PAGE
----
Quickly-built enterprise mobile apps can bypass IT

Enterprises have resigned themselves to the reality that employees want to bring their own mobile device to work and that business units are purchasing their own IT to solve business problems. Now they may have to accept that users are going to be building their own mobile apps.

Vancouver-based ScoopMAE recently launched its Scoop 4.0 Enterprise Mobility Platform that enables operations personnel to quickly build mobile apps for use by field workers so they can quickly collect data and bring it into a centralized cloud platform.

Babak Sardary, CEO and co-founder of ScoopMAE (“MAE” stands for mobile awareness and engagement), said the genesis of the company came from his own personal experience in the field and seeing how many different tools workers had to manage to input data. Scoop helps non-IT staff easily and quickly build mobile apps without the need to hire developers or embark on lengthy, expensive projects to create infrastructure that will also be costly to deploy and maintain, he said.

But the ScoopMAE platform is not just about providing mobile apps, said Sardary. Back at the office, managers are able run reports by cross-linking and analyzing data pulled from multiple sources to access data from legacy systems or workers in the field with the support of ScoopMAE’s cloud infrastructure. The use cases are what you would expect: field ticketing and support requests, inspection and audits of equipment for sectors such as energy and mining, and appraisals and application forms for insurance inspections.

Sardary said ScoopMAE provides a lot of the functionality that otherwise would met by complex enterprise IT system by breaking down various workflows and tasks into Scoop apps that are needed by the mobile work force. It does mean a customer is dependent on ScoopMAE’s cloud infrastructure, however.

While ScoopMAE focuses on creating apps to gather information from the field, theEMPLOYEEapp, which launched last year, is aimed at corporate and internal communications professionals. Company CEO Jeff Corbin comes from a communications background, and saw an opportunity to facilitate distribution of corporate information residing within intranets to small screens such as smartphones and tablets. It just introduced an API and ability to integrate with Microsoft’s Active Directory Federation Services (ADFS) for user management and single sign on (SSO).

Corbin said theEMPLOYEEapp makes it easy for non-IT and tech-savvy individuals to be able to implement a mobile employee communications program and to distribute company content easily through the small screens of iPhones, iPads and Android devices. As a native app, it also allows for push notifications and the broadcasting of important information and messages directly to the home screens of these devices.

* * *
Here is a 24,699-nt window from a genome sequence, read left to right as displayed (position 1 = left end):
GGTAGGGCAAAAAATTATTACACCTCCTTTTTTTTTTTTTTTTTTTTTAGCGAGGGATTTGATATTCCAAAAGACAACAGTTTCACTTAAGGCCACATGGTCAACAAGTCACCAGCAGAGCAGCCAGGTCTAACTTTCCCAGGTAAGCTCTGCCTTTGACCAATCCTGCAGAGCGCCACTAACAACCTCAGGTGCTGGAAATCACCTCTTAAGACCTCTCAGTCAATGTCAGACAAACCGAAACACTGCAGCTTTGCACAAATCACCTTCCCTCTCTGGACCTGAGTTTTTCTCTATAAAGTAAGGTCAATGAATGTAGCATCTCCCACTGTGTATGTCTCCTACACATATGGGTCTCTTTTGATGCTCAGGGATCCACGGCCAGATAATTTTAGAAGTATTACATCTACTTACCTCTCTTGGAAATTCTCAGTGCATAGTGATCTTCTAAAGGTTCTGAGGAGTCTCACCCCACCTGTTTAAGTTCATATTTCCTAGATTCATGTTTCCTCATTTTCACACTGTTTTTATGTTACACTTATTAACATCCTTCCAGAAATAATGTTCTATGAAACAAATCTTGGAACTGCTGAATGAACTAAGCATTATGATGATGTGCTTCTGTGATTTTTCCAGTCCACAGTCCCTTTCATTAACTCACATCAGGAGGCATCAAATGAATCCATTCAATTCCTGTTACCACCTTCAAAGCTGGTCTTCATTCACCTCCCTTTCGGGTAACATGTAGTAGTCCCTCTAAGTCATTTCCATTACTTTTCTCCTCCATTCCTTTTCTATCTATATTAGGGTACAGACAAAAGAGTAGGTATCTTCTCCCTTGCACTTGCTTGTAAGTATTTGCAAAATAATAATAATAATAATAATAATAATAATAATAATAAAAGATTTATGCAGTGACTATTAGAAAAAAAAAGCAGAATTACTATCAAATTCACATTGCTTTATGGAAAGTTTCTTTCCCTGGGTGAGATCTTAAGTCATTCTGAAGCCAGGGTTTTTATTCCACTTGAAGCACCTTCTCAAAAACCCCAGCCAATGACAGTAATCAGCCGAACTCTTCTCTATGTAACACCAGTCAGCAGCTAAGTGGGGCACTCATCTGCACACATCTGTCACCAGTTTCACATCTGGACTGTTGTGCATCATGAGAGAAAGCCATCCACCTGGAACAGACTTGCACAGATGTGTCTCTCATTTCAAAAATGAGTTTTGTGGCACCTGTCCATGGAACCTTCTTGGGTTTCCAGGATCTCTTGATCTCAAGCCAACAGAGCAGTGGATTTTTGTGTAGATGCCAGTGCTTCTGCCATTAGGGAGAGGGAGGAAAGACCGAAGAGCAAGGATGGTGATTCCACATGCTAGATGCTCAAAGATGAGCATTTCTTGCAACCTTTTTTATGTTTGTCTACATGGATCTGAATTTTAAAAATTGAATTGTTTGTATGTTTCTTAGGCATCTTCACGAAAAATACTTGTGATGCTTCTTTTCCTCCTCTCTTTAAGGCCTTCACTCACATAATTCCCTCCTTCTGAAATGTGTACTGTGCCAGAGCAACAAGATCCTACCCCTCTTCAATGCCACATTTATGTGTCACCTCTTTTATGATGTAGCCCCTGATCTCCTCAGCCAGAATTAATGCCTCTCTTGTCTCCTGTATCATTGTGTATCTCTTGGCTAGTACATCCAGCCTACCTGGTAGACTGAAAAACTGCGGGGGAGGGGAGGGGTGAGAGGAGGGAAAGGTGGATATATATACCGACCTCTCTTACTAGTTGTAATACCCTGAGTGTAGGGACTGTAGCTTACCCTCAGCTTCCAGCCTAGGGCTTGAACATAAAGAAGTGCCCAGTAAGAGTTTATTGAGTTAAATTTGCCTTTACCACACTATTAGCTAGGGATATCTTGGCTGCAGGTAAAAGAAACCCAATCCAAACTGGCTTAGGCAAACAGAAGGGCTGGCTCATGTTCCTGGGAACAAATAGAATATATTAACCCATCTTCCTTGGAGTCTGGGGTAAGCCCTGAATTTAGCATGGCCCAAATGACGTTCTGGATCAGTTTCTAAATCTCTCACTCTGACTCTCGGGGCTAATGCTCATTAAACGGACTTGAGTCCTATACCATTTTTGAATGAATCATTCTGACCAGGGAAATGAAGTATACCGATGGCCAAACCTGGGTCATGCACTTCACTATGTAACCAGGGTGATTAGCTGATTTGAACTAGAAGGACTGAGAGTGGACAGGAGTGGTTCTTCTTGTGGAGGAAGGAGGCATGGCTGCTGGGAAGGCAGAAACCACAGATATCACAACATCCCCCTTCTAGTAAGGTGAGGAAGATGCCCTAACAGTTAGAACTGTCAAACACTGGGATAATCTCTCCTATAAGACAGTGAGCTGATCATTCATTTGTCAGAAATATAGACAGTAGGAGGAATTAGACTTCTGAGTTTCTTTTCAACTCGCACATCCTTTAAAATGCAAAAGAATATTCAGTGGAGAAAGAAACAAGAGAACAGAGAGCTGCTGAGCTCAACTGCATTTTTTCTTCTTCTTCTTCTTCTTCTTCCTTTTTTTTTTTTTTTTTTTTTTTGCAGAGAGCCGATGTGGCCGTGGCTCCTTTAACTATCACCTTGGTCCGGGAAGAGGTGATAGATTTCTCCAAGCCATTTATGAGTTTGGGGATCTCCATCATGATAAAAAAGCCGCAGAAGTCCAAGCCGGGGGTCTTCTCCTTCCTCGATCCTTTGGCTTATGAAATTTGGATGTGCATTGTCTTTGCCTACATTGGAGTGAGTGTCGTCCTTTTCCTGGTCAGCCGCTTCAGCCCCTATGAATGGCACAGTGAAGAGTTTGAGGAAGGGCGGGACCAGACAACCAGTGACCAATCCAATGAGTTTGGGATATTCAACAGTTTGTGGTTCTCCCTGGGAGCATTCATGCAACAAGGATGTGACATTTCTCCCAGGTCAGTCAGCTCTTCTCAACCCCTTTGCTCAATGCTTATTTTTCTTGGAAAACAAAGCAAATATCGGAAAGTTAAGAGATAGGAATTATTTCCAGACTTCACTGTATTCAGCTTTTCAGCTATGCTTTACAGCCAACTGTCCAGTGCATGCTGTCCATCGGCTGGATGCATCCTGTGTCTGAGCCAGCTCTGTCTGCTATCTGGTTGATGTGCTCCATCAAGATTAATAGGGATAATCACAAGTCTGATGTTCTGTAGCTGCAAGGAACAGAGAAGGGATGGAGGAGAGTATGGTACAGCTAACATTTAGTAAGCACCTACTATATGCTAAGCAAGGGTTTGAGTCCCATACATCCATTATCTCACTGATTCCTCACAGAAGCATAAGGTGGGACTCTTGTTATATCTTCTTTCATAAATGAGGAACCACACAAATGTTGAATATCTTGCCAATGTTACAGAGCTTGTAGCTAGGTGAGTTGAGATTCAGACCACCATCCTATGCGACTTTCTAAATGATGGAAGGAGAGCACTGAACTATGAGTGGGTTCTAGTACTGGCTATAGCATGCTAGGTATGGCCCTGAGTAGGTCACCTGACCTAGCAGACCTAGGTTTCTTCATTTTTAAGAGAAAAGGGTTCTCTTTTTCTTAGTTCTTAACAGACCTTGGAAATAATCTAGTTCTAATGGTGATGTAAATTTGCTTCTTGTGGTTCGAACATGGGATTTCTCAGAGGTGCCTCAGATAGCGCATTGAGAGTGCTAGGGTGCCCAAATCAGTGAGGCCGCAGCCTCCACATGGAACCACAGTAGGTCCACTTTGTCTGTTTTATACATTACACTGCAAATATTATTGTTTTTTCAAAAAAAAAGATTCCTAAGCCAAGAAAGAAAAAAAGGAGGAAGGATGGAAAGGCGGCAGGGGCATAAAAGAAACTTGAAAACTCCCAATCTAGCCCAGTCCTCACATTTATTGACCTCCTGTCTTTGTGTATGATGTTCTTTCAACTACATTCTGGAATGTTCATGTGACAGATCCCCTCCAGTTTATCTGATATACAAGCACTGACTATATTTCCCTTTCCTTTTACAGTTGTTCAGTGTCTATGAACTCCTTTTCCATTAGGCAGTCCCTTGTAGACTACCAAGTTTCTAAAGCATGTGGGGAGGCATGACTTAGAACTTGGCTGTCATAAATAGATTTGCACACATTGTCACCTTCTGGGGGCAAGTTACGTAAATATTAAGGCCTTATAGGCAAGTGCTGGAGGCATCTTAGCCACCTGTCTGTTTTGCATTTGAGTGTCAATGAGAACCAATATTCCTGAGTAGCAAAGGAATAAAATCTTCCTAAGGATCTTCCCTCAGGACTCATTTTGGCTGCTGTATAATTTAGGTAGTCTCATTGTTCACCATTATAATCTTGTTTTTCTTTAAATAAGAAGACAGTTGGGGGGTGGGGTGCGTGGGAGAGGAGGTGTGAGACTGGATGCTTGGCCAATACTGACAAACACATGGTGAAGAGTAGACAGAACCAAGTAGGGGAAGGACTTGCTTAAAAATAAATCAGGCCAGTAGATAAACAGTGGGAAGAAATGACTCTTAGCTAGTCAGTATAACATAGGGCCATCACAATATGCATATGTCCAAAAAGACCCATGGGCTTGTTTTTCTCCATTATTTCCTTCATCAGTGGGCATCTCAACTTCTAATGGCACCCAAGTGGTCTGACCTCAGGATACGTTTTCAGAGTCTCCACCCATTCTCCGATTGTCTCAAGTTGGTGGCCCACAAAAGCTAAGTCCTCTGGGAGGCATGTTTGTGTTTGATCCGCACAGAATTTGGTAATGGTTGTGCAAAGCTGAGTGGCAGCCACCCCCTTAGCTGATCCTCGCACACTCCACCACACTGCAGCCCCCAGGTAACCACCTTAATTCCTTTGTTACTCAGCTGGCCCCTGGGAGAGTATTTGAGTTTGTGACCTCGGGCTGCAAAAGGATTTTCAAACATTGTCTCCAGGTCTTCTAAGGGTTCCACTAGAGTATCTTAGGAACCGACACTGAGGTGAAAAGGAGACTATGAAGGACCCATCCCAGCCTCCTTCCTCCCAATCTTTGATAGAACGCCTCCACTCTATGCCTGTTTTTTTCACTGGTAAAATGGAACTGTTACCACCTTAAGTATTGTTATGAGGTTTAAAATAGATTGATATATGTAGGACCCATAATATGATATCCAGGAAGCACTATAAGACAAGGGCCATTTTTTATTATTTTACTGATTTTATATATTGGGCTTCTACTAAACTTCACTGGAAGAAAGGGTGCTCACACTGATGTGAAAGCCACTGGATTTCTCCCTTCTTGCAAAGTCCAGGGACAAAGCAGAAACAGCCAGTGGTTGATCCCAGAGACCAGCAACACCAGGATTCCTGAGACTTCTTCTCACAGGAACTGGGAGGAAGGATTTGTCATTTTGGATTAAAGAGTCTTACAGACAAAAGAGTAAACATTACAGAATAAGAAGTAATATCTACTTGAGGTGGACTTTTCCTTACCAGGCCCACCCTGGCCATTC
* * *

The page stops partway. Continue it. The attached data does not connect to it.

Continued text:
Enterprises have a great deal invested in their existing intranets, said Corbin, whether they are Sharepoint systems or custom-built legacy systems. “The user experience on mobile devices is lousy.” They could migrate to a web-based platform that supports mobile, but it is a long process. The idea behind theEMPLOYEEapp is to bring millions of Intranet documents to the smartphone screen and make them usable. “We are able to take content and optimize it.”

He said theEMPLOYEEapp is being sold directly to corporate and internal communications and HR staff, but IT are part of the process, primarily when it comes to implementing security and observing best practices established by the organization. “That’s who’s coming to use to get started. Once we show them the solution and they understand ease of implementation, they are bringing in IT.”

Corbin said adoption of technologies like theEMPLOYEEapp reflects a shift in IT playing more a supportive and consultative role within the enterprise. “It’s a really interesting time in terms of the role IT plays.”

Like ScoopMAE, theEMPPLOYEEapp can be used with IOs and Android devices, and even a Kindle edition is in the works, but Corbin said there’s been no demand for Blackberry from customers, once the workhorse of the mobile enterprise.

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Gary Hilson
Gary Hilson
Gary Hilson is a Toronto-based freelance writer who has written thousands of words for print and pixel in publications across North America. His areas of interest and expertise include software, enterprise and networking technology, memory systems, green energy, sustainable transportation, and research and education. His articles have been published by EE Times, SolarEnergy.Net, Network Computing, InformationWeek, Computing Canada, Computer Dealer News, Toronto Business Times and the Ottawa Citizen, among others.

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